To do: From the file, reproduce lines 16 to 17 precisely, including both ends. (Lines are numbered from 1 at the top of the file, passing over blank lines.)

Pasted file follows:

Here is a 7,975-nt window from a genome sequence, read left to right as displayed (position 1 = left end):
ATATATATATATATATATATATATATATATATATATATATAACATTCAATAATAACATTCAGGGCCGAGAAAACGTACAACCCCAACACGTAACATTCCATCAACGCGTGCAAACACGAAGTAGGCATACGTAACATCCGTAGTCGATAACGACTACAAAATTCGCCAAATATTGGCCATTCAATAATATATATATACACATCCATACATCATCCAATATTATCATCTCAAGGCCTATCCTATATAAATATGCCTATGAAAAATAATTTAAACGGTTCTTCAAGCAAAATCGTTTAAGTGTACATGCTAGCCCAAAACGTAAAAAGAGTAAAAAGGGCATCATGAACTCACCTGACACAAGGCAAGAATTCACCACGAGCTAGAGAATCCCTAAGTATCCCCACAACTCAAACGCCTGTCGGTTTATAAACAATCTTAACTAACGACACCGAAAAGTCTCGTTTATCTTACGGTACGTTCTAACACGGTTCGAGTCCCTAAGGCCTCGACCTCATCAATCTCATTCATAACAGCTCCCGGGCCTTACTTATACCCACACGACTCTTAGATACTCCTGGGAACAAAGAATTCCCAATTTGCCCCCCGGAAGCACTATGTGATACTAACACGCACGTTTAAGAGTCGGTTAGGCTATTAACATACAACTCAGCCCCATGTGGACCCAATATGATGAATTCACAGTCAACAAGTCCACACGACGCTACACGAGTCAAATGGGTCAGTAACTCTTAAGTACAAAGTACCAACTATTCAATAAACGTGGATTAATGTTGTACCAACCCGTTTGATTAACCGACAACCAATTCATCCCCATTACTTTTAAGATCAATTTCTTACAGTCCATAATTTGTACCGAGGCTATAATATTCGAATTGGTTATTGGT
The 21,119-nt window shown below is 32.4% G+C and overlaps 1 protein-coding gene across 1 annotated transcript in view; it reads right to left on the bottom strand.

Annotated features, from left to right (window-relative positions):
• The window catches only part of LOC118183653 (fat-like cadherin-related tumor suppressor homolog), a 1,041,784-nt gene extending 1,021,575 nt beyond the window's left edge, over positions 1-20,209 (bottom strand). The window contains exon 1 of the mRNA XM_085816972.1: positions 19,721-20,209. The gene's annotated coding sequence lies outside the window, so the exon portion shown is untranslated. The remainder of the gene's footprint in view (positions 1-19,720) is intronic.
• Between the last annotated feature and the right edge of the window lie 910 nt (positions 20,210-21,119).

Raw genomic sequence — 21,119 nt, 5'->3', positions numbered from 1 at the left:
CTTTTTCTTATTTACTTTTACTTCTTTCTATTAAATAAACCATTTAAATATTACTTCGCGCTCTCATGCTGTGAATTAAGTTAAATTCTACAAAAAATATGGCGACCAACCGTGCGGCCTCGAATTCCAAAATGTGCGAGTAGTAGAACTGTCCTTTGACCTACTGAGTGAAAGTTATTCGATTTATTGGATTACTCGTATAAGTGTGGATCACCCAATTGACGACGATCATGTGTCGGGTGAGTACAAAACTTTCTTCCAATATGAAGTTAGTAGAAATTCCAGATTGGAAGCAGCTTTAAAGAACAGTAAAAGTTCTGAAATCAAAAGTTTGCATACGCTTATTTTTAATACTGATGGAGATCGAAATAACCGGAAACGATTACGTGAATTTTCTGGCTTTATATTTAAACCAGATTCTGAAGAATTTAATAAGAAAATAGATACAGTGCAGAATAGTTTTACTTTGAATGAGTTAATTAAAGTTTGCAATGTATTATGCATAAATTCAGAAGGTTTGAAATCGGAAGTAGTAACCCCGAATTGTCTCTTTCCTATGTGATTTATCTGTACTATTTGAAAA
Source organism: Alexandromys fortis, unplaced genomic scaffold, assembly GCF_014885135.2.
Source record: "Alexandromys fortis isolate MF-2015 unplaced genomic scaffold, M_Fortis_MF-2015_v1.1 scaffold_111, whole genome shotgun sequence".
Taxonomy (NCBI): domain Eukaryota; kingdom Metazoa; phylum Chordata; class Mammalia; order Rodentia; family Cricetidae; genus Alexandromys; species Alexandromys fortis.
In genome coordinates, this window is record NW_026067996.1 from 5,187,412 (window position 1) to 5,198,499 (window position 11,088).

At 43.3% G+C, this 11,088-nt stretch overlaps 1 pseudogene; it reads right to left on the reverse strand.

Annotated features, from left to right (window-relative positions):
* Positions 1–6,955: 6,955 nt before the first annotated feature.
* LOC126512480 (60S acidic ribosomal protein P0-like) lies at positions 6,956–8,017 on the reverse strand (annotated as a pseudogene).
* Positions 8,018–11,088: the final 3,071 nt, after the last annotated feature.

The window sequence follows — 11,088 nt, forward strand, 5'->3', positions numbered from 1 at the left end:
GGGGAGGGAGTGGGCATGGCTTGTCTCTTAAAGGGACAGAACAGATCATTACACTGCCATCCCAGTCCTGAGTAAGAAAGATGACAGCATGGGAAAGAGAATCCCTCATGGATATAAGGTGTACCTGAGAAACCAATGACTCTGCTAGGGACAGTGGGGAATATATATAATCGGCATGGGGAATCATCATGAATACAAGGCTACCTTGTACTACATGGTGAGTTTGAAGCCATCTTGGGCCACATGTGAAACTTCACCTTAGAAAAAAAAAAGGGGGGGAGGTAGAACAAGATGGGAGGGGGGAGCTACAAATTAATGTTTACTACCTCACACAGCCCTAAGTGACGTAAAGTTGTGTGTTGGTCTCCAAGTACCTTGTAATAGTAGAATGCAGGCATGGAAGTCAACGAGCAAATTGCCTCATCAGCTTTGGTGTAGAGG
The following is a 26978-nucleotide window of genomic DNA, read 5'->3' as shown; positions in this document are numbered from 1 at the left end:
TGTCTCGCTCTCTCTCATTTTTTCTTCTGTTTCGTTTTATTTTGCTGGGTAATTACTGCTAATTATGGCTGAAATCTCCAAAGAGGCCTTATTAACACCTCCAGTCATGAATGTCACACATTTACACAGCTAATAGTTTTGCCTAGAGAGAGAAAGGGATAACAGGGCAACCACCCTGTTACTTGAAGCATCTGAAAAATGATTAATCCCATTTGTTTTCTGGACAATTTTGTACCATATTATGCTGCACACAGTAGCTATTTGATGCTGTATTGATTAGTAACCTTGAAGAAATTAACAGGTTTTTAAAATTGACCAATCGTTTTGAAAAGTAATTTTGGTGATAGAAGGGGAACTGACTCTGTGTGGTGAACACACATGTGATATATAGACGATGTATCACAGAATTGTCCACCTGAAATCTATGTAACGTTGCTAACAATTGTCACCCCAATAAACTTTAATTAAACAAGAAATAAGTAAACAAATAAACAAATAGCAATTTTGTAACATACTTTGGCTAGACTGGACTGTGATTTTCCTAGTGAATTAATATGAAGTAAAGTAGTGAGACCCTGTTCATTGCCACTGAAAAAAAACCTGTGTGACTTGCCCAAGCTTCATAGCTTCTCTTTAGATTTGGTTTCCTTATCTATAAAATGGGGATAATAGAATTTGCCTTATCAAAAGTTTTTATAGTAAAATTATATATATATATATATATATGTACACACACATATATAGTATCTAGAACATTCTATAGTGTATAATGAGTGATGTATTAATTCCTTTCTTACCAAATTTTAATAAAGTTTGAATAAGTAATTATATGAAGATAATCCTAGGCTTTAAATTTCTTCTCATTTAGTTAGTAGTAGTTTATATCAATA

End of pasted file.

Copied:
* LOC126512480 (60S acidic ribosomal protein P0-like) lies at positions 6,956–8,017 on the reverse strand (annotated as a pseudogene).
* Positions 8,018–11,088: the final 3,071 nt, after the last annotated feature.